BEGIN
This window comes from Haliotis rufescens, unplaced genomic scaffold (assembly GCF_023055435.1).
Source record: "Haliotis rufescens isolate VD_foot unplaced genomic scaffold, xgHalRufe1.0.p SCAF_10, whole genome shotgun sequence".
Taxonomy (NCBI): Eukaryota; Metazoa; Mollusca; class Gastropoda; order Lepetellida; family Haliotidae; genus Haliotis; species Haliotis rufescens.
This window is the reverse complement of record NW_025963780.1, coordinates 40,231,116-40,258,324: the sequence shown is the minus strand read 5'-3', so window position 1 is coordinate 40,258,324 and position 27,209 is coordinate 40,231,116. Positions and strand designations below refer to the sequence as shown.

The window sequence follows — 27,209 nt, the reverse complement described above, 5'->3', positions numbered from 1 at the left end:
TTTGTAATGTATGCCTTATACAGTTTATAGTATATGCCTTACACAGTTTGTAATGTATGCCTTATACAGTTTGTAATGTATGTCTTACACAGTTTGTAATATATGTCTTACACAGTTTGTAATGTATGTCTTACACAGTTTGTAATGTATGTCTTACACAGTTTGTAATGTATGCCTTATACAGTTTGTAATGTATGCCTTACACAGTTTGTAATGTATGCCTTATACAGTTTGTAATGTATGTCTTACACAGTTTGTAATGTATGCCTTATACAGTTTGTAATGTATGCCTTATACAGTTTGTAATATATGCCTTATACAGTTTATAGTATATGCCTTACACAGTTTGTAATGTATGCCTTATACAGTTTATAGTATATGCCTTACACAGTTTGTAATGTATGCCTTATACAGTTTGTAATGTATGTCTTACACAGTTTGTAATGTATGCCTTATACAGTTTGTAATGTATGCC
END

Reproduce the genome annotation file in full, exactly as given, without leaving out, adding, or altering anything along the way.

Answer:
This window comes from Haliotis rufescens, unplaced genomic scaffold (assembly GCF_023055435.1).
Source record: "Haliotis rufescens isolate VD_foot unplaced genomic scaffold, xgHalRufe1.0.p SCAF_10, whole genome shotgun sequence".
Taxonomy (NCBI): Eukaryota; Metazoa; Mollusca; class Gastropoda; order Lepetellida; family Haliotidae; genus Haliotis; species Haliotis rufescens.
This window is the reverse complement of record NW_025963780.1, coordinates 40,231,116-40,258,324: the sequence shown is the minus strand read 5'-3', so window position 1 is coordinate 40,258,324 and position 27,209 is coordinate 40,231,116. Positions and strand designations below refer to the sequence as shown.

The window sequence follows — 27,209 nt, the reverse complement described above, 5'->3', positions numbered from 1 at the left end:
TTTGTAATGTATGCCTTATACAGTTTATAGTATATGCCTTACACAGTTTGTAATGTATGCCTTATACAGTTTGTAATGTATGTCTTACACAGTTTGTAATATATGTCTTACACAGTTTGTAATGTATGTCTTACACAGTTTGTAATGTATGTCTTACACAGTTTGTAATGTATGCCTTATACAGTTTGTAATGTATGCCTTACACAGTTTGTAATGTATGCCTTATACAGTTTGTAATGTATGTCTTACACAGTTTGTAATGTATGCCTTATACAGTTTGTAATGTATGCCTTATACAGTTTGTAATATATGCCTTATACAGTTTATAGTATATGCCTTACACAGTTTGTAATGTATGCCTTATACAGTTTATAGTATATGCCTTACACAGTTTGTAATGTATGCCTTATACAGTTTGTAATGTATGTCTTACACAGTTTGTAATGTATGCCTTATACAGTTTGTAATGTATGCC